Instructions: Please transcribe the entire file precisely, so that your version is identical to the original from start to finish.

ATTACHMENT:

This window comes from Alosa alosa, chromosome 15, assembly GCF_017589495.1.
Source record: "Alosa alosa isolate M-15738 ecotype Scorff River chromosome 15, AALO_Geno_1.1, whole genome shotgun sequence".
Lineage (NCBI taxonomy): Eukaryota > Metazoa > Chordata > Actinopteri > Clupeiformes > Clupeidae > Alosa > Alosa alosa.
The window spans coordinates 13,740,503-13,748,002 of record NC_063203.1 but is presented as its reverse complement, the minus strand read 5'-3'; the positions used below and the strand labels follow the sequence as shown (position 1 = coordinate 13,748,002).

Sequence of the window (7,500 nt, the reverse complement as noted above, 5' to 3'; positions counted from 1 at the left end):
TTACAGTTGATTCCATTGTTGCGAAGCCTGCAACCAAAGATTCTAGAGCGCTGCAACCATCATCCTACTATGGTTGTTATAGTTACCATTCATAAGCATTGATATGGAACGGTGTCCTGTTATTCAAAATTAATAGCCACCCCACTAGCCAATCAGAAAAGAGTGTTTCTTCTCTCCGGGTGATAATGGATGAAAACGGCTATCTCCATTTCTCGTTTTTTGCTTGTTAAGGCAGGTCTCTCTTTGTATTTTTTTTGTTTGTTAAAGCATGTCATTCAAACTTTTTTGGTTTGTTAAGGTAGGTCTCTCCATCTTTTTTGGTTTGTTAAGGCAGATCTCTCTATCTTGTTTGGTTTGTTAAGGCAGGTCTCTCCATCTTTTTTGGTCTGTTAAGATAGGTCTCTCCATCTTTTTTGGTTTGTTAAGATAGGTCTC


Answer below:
This window comes from Alosa alosa, chromosome 15, assembly GCF_017589495.1.
Source record: "Alosa alosa isolate M-15738 ecotype Scorff River chromosome 15, AALO_Geno_1.1, whole genome shotgun sequence".
Lineage (NCBI taxonomy): Eukaryota > Metazoa > Chordata > Actinopteri > Clupeiformes > Clupeidae > Alosa > Alosa alosa.
The window spans coordinates 13,740,503-13,748,002 of record NC_063203.1 but is presented as its reverse complement, the minus strand read 5'-3'; the positions used below and the strand labels follow the sequence as shown (position 1 = coordinate 13,748,002).

Sequence of the window (7,500 nt, the reverse complement as noted above, 5' to 3'; positions counted from 1 at the left end):
TTACAGTTGATTCCATTGTTGCGAAGCCTGCAACCAAAGATTCTAGAGCGCTGCAACCATCATCCTACTATGGTTGTTATAGTTACCATTCATAAGCATTGATATGGAACGGTGTCCTGTTATTCAAAATTAATAGCCACCCCACTAGCCAATCAGAAAAGAGTGTTTCTTCTCTCCGGGTGATAATGGATGAAAACGGCTATCTCCATTTCTCGTTTTTTGCTTGTTAAGGCAGGTCTCTCTTTGTATTTTTTTTGTTTGTTAAAGCATGTCATTCAAACTTTTTTGGTTTGTTAAGGTAGGTCTCTCCATCTTTTTTGGTTTGTTAAGGCAGATCTCTCTATCTTGTTTGGTTTGTTAAGGCAGGTCTCTCCATCTTTTTTGGTCTGTTAAGATAGGTCTCTCCATCTTTTTTGGTTTGTTAAGATAGGTCTC